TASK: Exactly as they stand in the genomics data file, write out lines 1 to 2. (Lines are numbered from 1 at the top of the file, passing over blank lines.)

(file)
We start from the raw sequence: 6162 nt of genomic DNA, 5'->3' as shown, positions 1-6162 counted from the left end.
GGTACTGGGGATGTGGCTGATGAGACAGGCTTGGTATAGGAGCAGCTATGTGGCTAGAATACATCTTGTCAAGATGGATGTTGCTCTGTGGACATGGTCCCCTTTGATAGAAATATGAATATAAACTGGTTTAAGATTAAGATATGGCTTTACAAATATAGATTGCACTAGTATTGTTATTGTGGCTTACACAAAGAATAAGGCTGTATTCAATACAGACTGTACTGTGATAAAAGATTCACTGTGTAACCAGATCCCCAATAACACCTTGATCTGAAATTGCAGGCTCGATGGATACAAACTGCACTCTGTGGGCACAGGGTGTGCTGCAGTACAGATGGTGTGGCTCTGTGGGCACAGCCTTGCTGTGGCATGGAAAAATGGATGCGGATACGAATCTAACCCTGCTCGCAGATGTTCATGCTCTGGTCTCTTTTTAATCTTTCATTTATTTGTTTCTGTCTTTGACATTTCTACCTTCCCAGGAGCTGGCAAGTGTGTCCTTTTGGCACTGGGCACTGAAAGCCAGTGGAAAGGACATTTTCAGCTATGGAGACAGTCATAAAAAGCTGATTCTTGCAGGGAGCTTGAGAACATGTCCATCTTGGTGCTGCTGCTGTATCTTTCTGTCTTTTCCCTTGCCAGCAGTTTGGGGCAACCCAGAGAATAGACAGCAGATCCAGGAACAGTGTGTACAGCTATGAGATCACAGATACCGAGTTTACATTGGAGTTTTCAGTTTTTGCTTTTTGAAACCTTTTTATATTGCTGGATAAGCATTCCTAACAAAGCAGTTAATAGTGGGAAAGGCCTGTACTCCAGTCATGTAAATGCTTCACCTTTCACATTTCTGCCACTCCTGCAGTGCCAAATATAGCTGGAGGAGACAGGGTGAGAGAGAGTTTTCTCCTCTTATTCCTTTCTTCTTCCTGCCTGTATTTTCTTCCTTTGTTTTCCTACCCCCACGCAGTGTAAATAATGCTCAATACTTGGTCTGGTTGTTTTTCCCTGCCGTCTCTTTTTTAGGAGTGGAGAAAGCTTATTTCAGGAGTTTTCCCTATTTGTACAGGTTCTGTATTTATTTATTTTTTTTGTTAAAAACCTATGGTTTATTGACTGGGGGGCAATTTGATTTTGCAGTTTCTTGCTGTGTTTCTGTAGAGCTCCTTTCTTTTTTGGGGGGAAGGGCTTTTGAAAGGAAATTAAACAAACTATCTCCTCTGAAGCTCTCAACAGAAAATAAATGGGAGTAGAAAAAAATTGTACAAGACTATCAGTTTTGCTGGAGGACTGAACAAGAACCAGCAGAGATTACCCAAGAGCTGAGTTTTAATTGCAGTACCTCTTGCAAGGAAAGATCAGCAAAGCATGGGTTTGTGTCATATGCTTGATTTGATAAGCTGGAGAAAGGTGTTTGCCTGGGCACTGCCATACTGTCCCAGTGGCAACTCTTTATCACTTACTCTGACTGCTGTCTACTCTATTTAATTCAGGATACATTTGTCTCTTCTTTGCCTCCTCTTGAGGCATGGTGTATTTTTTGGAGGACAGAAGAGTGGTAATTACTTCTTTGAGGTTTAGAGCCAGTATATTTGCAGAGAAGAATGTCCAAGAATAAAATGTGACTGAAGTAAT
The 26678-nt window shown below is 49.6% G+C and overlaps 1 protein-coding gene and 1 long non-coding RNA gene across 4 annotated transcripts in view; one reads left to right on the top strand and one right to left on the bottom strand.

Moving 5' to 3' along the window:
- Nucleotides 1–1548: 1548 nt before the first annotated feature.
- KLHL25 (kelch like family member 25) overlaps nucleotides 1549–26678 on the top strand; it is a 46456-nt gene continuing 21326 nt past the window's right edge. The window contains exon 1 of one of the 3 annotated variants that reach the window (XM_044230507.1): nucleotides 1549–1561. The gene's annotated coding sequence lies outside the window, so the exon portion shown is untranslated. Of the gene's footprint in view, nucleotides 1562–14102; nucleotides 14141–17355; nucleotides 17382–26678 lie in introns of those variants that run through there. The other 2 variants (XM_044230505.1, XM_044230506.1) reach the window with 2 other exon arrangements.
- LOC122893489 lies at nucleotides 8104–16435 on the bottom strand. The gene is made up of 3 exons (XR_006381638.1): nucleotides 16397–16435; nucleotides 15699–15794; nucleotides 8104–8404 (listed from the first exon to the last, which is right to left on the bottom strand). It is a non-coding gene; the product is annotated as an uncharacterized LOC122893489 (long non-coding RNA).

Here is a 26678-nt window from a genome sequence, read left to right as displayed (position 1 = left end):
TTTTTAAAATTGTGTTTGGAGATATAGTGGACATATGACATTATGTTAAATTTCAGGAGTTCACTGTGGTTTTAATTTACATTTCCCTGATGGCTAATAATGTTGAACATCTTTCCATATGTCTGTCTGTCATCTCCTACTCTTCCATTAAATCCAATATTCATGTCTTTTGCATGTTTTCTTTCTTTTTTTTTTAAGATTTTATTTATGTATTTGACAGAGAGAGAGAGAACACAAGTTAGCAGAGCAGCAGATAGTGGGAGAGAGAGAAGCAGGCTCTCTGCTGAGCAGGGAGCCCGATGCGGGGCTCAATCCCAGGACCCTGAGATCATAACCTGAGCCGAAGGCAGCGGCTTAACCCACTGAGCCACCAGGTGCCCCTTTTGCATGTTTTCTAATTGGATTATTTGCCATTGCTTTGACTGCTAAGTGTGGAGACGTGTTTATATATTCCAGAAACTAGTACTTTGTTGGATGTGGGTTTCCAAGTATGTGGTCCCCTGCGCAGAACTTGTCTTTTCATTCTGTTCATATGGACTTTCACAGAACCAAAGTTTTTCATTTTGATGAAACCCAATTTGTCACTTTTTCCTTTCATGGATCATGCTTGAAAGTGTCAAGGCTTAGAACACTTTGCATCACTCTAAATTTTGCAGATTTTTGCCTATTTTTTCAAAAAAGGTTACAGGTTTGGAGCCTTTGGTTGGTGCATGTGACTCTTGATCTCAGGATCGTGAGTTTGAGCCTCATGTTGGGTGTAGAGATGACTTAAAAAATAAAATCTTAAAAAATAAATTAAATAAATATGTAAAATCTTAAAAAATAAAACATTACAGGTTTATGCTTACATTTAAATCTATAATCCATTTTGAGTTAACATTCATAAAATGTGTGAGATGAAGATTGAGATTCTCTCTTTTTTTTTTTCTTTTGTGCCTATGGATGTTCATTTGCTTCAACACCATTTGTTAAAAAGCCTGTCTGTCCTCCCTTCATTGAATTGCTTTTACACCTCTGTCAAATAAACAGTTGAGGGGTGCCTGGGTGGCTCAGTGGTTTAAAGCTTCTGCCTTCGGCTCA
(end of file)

We start from the raw sequence: 6162 nt of genomic DNA, 5'->3' as shown, positions 1-6162 counted from the left end.
GGTACTGGGGATGTGGCTGATGAGACAGGCTTGGTATAGGAGCAGCTATGTGGCTAGAATACATCTTGTCAAGATGGATGTTGCTCTGTGGACATGGTCCCCTTTGATAGAAATATGAATATAAACTGGTTTAAGATTAAGATATGGCTTTACAAATATAGATTGCACTAGTATTGTTATTGTGGCTTACACAAAGAATAAGGCTGTATTCAATACAGACTGTACTGTGATAAAAGATTCACTGTGTAACCAGATCCCCAATAACACCTTGATCTGAAATTGCAGGCTCGATGGATACAAACTGCACTCTGTGGGCACAGGGTGTGCTGCAGTACAGATGGTGTGGCTCTGTGGGCACAGCCTTGCTGTGGCATGGAAAAATGGATGCGGATACGAATCTAACCCTGCTCGCAGATGTTCATGCTCTGGTCTCTTTTTAATCTTTCATTTATTTGTTTCTGTCTTTGACATTTCTACCTTCCCAGGAGCTGGCAAGTGTGTCCTTTTGGCACTGGGCACTGAAAGCCAGTGGAAAGGACATTTTCAGCTATGGAGACAGTCATAAAAAGCTGATTCTTGCAGGGAGCTTGAGAACATGTCCATCTTGGTGCTGCTGCTGTATCTTTCTGTCTTTTCCCTTGCCAGCAGTTTGGGGCAACCCAGAGAATAGACAGCAGATCCAGGAACAGTGTGTACAGCTATGAGATCACAGATACCGAGTTTACATTGGAGTTTTCAGTTTTTGCTTTTTGAAACCTTTTTATATTGCTGGATAAGCATTCCTAACAAAGCAGTTAATAGTGGGAAAGGCCTGTACTCCAGTCATGTAAATGCTTCACCTTTCACATTTCTGCCACTCCTGCAGTGCCAAATATAGCTGGAGGAGACAGGGTGAGAGAGAGTTTTCTCCTCTTATTCCTTTCTTCTTCCTGCCTGTATTTTCTTCCTTTGTTTTCCTACCCCCACGCAGTGTAAATAATGCTCAATACTTGGTCTGGTTGTTTTTCCCTGCCGTCTCTTTTTTAGGAGTGGAGAAAGCTTATTTCAGGAGTTTTCCCTATTTGTACAGGTTCTGTATTTATTTATTTTTTTTGTTAAAAACCTATGGTTTATTGACTGGGGGGCAATTTGATTTTGCAGTTTCTTGCTGTGTTTCTGTAGAGCTCCTTTCTTTTTTGGGGGGAAGGGCTTTTGAAAGGAAATTAAACAAACTATCTCCTCTGAAGCTCTCAACAGAAAATAAATGGGAGTAGAAAAAAATTGTACAAGACTATCAGTTTTGCTGGAGGACTGAACAAGAACCAGCAGAGATTACCCAAGAGCTGAGTTTTAATTGCAGTACCTCTTGCAAGGAAAGATCAGCAAAGCATGGGTTTGTGTCATATGCTTGATTTGATAAGCTGGAGAAAGGTGTTTGCCTGGGCACTGCCATACTGTCCCAGTGGCAACTCTTTATCACTTACTCTGACTGCTGTCTACTCTATTTAATTCAGGATACATTTGTCTCTTCTTTGCCTCCTCTTGAGGCATGGTGTATTTTTTGGAGGACAGAAGAGTGGTAATTACTTCTTTGAGGTTTAGAGCCAGTATATTTGCAGAGAAGAATGTCCAAGAATAAAATGTGACTGAAGTAAT